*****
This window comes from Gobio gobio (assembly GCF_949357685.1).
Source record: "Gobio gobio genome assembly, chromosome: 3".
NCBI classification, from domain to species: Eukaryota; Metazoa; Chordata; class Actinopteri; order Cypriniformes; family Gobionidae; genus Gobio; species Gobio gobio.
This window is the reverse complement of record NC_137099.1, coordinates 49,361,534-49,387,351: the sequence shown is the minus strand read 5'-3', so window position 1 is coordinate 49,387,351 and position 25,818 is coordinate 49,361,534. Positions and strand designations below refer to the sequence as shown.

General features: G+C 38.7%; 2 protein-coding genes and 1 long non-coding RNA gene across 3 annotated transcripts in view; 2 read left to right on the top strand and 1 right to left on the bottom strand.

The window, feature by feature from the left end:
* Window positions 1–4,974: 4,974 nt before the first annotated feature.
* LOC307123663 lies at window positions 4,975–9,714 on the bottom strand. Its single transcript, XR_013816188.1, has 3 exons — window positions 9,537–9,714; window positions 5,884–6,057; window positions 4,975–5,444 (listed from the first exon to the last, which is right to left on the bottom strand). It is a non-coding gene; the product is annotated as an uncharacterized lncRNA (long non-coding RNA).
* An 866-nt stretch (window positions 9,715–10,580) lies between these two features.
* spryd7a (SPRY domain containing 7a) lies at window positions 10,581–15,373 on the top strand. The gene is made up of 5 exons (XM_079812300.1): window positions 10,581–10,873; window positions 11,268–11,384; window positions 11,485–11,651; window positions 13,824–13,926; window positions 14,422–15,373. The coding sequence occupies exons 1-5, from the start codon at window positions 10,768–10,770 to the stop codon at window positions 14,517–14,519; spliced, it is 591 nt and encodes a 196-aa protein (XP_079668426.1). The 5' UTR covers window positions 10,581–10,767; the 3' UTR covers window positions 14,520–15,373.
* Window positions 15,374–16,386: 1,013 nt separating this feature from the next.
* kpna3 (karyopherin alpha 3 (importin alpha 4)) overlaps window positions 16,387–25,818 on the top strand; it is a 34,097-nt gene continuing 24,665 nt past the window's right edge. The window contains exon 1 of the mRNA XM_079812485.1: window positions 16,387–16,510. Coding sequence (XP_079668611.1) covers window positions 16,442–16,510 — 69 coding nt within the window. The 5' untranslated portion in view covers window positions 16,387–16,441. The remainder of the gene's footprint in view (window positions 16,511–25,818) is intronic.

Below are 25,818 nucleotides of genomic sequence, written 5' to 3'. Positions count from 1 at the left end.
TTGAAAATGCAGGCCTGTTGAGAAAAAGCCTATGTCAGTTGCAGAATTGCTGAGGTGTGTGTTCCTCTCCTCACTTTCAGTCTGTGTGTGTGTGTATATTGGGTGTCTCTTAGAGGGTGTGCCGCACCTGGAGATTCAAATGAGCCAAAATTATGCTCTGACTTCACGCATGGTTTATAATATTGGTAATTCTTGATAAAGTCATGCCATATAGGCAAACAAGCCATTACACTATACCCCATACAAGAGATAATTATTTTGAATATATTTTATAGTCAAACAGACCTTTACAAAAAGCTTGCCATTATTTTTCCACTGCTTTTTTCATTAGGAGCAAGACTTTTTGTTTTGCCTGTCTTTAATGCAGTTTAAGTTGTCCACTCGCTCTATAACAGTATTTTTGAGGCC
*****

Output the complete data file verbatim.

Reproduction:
This window comes from Gobio gobio (assembly GCF_949357685.1).
Source record: "Gobio gobio genome assembly, chromosome: 3".
NCBI classification, from domain to species: Eukaryota; Metazoa; Chordata; class Actinopteri; order Cypriniformes; family Gobionidae; genus Gobio; species Gobio gobio.
This window is the reverse complement of record NC_137099.1, coordinates 49,361,534-49,387,351: the sequence shown is the minus strand read 5'-3', so window position 1 is coordinate 49,387,351 and position 25,818 is coordinate 49,361,534. Positions and strand designations below refer to the sequence as shown.

General features: G+C 38.7%; 2 protein-coding genes and 1 long non-coding RNA gene across 3 annotated transcripts in view; 2 read left to right on the top strand and 1 right to left on the bottom strand.

The window, feature by feature from the left end:
* Window positions 1–4,974: 4,974 nt before the first annotated feature.
* LOC307123663 lies at window positions 4,975–9,714 on the bottom strand. Its single transcript, XR_013816188.1, has 3 exons — window positions 9,537–9,714; window positions 5,884–6,057; window positions 4,975–5,444 (listed from the first exon to the last, which is right to left on the bottom strand). It is a non-coding gene; the product is annotated as an uncharacterized lncRNA (long non-coding RNA).
* An 866-nt stretch (window positions 9,715–10,580) lies between these two features.
* spryd7a (SPRY domain containing 7a) lies at window positions 10,581–15,373 on the top strand. The gene is made up of 5 exons (XM_079812300.1): window positions 10,581–10,873; window positions 11,268–11,384; window positions 11,485–11,651; window positions 13,824–13,926; window positions 14,422–15,373. The coding sequence occupies exons 1-5, from the start codon at window positions 10,768–10,770 to the stop codon at window positions 14,517–14,519; spliced, it is 591 nt and encodes a 196-aa protein (XP_079668426.1). The 5' UTR covers window positions 10,581–10,767; the 3' UTR covers window positions 14,520–15,373.
* Window positions 15,374–16,386: 1,013 nt separating this feature from the next.
* kpna3 (karyopherin alpha 3 (importin alpha 4)) overlaps window positions 16,387–25,818 on the top strand; it is a 34,097-nt gene continuing 24,665 nt past the window's right edge. The window contains exon 1 of the mRNA XM_079812485.1: window positions 16,387–16,510. Coding sequence (XP_079668611.1) covers window positions 16,442–16,510 — 69 coding nt within the window. The 5' untranslated portion in view covers window positions 16,387–16,441. The remainder of the gene's footprint in view (window positions 16,511–25,818) is intronic.

Below are 25,818 nucleotides of genomic sequence, written 5' to 3'. Positions count from 1 at the left end.
TTGAAAATGCAGGCCTGTTGAGAAAAAGCCTATGTCAGTTGCAGAATTGCTGAGGTGTGTGTTCCTCTCCTCACTTTCAGTCTGTGTGTGTGTGTATATTGGGTGTCTCTTAGAGGGTGTGCCGCACCTGGAGATTCAAATGAGCCAAAATTATGCTCTGACTTCACGCATGGTTTATAATATTGGTAATTCTTGATAAAGTCATGCCATATAGGCAAACAAGCCATTACACTATACCCCATACAAGAGATAATTATTTTGAATATATTTTATAGTCAAACAGACCTTTACAAAAAGCTTGCCATTATTTTTCCACTGCTTTTTTCATTAGGAGCAAGACTTTTTGTTTTGCCTGTCTTTAATGCAGTTTAAGTTGTCCACTCGCTCTATAACAGTATTTTTGAGGCC